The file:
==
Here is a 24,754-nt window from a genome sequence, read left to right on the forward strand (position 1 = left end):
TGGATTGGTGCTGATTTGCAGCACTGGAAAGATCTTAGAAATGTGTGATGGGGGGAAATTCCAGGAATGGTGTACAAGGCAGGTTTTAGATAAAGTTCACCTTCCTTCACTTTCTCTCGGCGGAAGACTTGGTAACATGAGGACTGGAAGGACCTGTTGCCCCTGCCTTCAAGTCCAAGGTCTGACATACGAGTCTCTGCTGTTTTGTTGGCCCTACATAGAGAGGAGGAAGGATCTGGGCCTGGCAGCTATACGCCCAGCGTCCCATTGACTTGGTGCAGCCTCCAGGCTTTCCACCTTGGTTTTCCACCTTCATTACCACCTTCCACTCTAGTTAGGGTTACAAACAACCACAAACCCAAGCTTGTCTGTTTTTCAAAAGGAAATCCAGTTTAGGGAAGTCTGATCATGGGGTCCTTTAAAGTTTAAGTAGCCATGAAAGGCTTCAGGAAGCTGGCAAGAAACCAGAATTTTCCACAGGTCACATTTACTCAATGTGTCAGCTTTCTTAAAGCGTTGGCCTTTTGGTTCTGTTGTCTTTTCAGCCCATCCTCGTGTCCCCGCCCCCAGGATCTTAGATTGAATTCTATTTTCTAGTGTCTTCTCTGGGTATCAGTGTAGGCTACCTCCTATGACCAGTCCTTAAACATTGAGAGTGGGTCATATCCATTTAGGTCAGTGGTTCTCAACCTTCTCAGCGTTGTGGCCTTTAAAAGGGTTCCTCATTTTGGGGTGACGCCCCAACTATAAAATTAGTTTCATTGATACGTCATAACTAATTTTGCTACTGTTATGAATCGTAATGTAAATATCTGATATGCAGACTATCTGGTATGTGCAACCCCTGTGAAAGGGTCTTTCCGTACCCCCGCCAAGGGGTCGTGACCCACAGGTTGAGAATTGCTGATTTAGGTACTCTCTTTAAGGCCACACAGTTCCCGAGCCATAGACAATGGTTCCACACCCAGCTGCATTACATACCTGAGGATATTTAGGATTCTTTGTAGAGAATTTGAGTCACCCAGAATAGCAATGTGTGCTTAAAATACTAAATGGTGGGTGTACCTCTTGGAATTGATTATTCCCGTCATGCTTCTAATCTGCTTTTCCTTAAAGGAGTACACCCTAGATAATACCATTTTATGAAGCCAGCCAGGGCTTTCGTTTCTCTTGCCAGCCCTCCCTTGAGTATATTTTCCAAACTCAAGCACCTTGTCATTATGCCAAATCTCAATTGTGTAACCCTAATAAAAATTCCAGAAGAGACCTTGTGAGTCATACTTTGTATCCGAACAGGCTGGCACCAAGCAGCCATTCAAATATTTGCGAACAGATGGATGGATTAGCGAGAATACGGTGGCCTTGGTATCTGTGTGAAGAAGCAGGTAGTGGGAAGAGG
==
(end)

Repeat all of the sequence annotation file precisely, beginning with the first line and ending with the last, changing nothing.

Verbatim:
Here is a 24,754-nt window from a genome sequence, read left to right on the forward strand (position 1 = left end):
TGGATTGGTGCTGATTTGCAGCACTGGAAAGATCTTAGAAATGTGTGATGGGGGGAAATTCCAGGAATGGTGTACAAGGCAGGTTTTAGATAAAGTTCACCTTCCTTCACTTTCTCTCGGCGGAAGACTTGGTAACATGAGGACTGGAAGGACCTGTTGCCCCTGCCTTCAAGTCCAAGGTCTGACATACGAGTCTCTGCTGTTTTGTTGGCCCTACATAGAGAGGAGGAAGGATCTGGGCCTGGCAGCTATACGCCCAGCGTCCCATTGACTTGGTGCAGCCTCCAGGCTTTCCACCTTGGTTTTCCACCTTCATTACCACCTTCCACTCTAGTTAGGGTTACAAACAACCACAAACCCAAGCTTGTCTGTTTTTCAAAAGGAAATCCAGTTTAGGGAAGTCTGATCATGGGGTCCTTTAAAGTTTAAGTAGCCATGAAAGGCTTCAGGAAGCTGGCAAGAAACCAGAATTTTCCACAGGTCACATTTACTCAATGTGTCAGCTTTCTTAAAGCGTTGGCCTTTTGGTTCTGTTGTCTTTTCAGCCCATCCTCGTGTCCCCGCCCCCAGGATCTTAGATTGAATTCTATTTTCTAGTGTCTTCTCTGGGTATCAGTGTAGGCTACCTCCTATGACCAGTCCTTAAACATTGAGAGTGGGTCATATCCATTTAGGTCAGTGGTTCTCAACCTTCTCAGCGTTGTGGCCTTTAAAAGGGTTCCTCATTTTGGGGTGACGCCCCAACTATAAAATTAGTTTCATTGATACGTCATAACTAATTTTGCTACTGTTATGAATCGTAATGTAAATATCTGATATGCAGACTATCTGGTATGTGCAACCCCTGTGAAAGGGTCTTTCCGTACCCCCGCCAAGGGGTCGTGACCCACAGGTTGAGAATTGCTGATTTAGGTACTCTCTTTAAGGCCACACAGTTCCCGAGCCATAGACAATGGTTCCACACCCAGCTGCATTACATACCTGAGGATATTTAGGATTCTTTGTAGAGAATTTGAGTCACCCAGAATAGCAATGTGTGCTTAAAATACTAAATGGTGGGTGTACCTCTTGGAATTGATTATTCCCGTCATGCTTCTAATCTGCTTTTCCTTAAAGGAGTACACCCTAGATAATACCATTTTATGAAGCCAGCCAGGGCTTTCGTTTCTCTTGCCAGCCCTCCCTTGAGTATATTTTCCAAACTCAAGCACCTTGTCATTATGCCAAATCTCAATTGTGTAACCCTAATAAAAATTCCAGAAGAGACCTTGTGAGTCATACTTTGTATCCGAACAGGCTGGCACCAAGCAGCCATTCAAATATTTGCGAACAGATGGATGGATTAGCGAGAATACGGTGGCCTTGGTATCTGTGTGAAGAAGCAGGTAGTGGGAAGAGG